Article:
Statue of Liberty souvenir, New York, New York, 1885
Statue of Liberty
metal (overall material)
overall: 6 in; 15.24 cm
Government, Politics, and Reform
This is one of the first models of Liberty cast in the United States. Often described as the American Committee Model, this statuette was produced in the tens of thousands. It was sold to subscribers to finance the construction of a pedestal for the full-size statue in New York Harbor.
Based upon the design of the French sculptor Frédéric-Auguste Bartholdi, with Bartholdi’s full cooperation, the miniature statues were produced in six- and twelve-inch sizes. A national newspaper campaign advertised statuettes at one dollar for the six-inch model seen here or five dollars for a twelve-inch version. Richard Butler, a New York–based rubber manufacturer, chaired the American Committee of the Statue of Liberty and oversaw the models’ production.
The campaign disseminated likenesses of Liberty throughout the United States and the world, turning the figure into a household souvenir while raising more than enough money for the construction of the monumental stone pedestal. The finished monument, Liberty Enlightening the World, was dedicated October 28, 1886.
Gift of Richard Butler, Secretary of the American Committee on the Statue of Liberty, 1885
Smithsonian American Art Museum, Gift of Chuck and Jan Rosenak and museum purchase through the Luisita L. and Franz H. Denghausen Endowment
Like many immigrants to the United States, Gregorio Marzan considered the Statue of Liberty an important symbol of freedom. He created many versions of the statue and in this piece portrayed Lady Liberty in heavy make-up and gaudy clothing. Marzan’s use of found objects, including the glue caps in the crown, relates to the Latin American tradition of creating personal shrines and totems from everyday objects.
Two genuine leather postcards addressed to Miss Helen Sandford; in this scan the address side of one is showing and the picture side of the other is showing. Postmarked 1906, with two one-cent stamps. 9-1/4" x 5-1/2" (size for the group?). They depict the Statue of Liberty, addressed to Miss Helen Sandford, Danville, N.Y. Manufacturer unidentified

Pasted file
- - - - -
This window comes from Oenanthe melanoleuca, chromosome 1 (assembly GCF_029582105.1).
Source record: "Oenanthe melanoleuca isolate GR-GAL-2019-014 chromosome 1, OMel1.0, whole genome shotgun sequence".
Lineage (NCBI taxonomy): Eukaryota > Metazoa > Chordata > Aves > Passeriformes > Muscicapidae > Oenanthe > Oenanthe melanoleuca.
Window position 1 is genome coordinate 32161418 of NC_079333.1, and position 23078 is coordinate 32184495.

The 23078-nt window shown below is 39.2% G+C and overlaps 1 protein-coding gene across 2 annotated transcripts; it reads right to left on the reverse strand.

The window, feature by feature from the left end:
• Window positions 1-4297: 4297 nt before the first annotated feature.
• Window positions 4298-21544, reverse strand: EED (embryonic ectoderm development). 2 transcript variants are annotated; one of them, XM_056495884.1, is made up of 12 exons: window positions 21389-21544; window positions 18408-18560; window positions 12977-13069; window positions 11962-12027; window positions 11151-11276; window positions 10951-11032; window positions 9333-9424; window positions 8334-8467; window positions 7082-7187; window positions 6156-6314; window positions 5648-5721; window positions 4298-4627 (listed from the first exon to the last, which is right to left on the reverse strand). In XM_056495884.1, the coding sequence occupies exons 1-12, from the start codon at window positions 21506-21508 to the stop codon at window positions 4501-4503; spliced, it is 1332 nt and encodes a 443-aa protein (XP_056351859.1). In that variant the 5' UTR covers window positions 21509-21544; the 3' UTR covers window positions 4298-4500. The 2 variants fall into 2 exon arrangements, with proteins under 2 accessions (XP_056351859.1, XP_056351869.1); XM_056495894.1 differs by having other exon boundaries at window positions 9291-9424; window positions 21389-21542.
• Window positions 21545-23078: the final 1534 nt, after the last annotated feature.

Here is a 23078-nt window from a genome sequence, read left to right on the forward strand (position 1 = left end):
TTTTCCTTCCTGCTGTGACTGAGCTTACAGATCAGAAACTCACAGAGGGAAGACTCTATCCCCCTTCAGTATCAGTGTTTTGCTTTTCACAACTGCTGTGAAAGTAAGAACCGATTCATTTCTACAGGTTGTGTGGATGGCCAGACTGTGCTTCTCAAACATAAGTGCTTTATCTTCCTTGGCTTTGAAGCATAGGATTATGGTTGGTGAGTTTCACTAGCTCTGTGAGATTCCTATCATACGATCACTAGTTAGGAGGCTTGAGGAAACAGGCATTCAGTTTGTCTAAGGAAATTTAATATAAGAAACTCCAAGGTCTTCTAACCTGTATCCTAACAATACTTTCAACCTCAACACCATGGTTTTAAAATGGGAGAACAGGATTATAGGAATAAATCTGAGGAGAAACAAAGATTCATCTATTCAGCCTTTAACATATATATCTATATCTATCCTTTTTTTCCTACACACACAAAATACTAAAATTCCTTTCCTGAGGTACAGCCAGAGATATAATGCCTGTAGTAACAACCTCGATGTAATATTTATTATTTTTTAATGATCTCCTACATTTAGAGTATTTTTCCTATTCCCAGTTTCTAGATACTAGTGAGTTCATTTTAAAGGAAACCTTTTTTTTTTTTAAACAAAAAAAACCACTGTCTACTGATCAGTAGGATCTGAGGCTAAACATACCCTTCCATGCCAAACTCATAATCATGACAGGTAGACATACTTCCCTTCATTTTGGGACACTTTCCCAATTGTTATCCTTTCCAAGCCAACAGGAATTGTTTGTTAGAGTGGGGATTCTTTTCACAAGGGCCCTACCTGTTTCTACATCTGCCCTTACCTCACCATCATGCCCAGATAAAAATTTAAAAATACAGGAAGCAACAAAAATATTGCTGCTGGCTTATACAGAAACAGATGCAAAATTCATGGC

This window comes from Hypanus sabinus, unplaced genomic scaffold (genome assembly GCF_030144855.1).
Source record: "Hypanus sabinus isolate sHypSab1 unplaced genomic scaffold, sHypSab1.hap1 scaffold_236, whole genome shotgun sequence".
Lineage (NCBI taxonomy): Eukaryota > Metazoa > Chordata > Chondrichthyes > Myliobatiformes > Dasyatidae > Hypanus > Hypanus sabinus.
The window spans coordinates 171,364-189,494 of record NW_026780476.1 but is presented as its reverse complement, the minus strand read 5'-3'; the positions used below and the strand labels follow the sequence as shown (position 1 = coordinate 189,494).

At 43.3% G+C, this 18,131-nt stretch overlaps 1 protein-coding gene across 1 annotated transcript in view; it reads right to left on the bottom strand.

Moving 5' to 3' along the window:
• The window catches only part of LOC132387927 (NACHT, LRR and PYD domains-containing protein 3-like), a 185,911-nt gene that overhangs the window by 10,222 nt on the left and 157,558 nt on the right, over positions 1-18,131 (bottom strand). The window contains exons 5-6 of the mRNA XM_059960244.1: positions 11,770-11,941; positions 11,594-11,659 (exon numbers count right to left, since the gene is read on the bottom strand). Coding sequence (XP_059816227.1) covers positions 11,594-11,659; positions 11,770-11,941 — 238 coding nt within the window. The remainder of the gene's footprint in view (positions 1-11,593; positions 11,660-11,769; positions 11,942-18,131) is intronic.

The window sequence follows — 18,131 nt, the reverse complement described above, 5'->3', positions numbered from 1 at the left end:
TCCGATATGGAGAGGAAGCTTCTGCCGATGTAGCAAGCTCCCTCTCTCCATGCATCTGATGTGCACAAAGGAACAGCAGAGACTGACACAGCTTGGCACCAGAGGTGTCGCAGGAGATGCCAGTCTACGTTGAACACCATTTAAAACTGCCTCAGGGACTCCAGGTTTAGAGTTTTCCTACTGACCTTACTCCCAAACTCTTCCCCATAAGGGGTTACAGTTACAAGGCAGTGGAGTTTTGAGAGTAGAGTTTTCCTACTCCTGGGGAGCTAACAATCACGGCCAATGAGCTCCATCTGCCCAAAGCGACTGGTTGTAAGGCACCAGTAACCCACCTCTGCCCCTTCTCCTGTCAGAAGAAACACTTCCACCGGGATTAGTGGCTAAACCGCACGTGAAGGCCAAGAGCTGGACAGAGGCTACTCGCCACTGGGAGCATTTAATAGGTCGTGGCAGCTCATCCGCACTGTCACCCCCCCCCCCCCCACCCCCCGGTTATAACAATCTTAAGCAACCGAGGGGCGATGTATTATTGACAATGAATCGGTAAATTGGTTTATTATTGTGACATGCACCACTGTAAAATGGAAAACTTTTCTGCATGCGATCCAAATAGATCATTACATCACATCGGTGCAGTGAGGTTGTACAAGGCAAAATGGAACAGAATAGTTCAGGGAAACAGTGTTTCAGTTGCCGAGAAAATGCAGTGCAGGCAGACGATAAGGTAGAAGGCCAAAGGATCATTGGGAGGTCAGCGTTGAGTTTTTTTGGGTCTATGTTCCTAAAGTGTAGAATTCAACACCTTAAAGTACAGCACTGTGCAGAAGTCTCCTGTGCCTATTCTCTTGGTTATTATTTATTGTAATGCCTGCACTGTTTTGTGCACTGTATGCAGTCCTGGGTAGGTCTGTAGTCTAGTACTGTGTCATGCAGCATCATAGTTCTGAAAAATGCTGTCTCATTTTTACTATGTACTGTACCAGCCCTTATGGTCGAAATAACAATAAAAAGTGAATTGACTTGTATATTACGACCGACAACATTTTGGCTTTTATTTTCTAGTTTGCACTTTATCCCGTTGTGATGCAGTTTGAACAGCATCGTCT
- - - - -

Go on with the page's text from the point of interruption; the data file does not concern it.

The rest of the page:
Sandford Greeting Card Company and Family Papers, Archives Center, National Museum of American History, Smithsonian Institution
Salvaged wood (5 pieces) Acrylic paints Varnish Iron box nails Phillips screws Unknown adhesive (nose)
Regenia A. Perry Folk Art Collection, Anacostia Community Museum, Smithsonian Institution, gift of Regenia A. Perry
Hunter creates his interpretation of the Statue of Liberty, an international sign of freedom, with a predominately square figure that has a raised right arm. The red tip at the top of the arm most likely symbolizes her torch.
Believing his true work to be ministry Reverend Johnnie L. Hunter served as the senior pastor of True Light Baptist Church in Dallas for 31 years. Though he viewed his artwork as secondary, Rev. Hunter is considered by some to be the last of the celebrated southern Black carvers born at the turn of the century. Using scrap lumber and tree branches Hunter creates colorful sculptures using a knife, saw, hammer, nails, glue, paint, and glitter. He also has a signature technique of burning the final details into the wood with an ice pick that has been heated over a flame. Hunter's figures range from biblical characters to gunfighters and can be found in private collections around the country.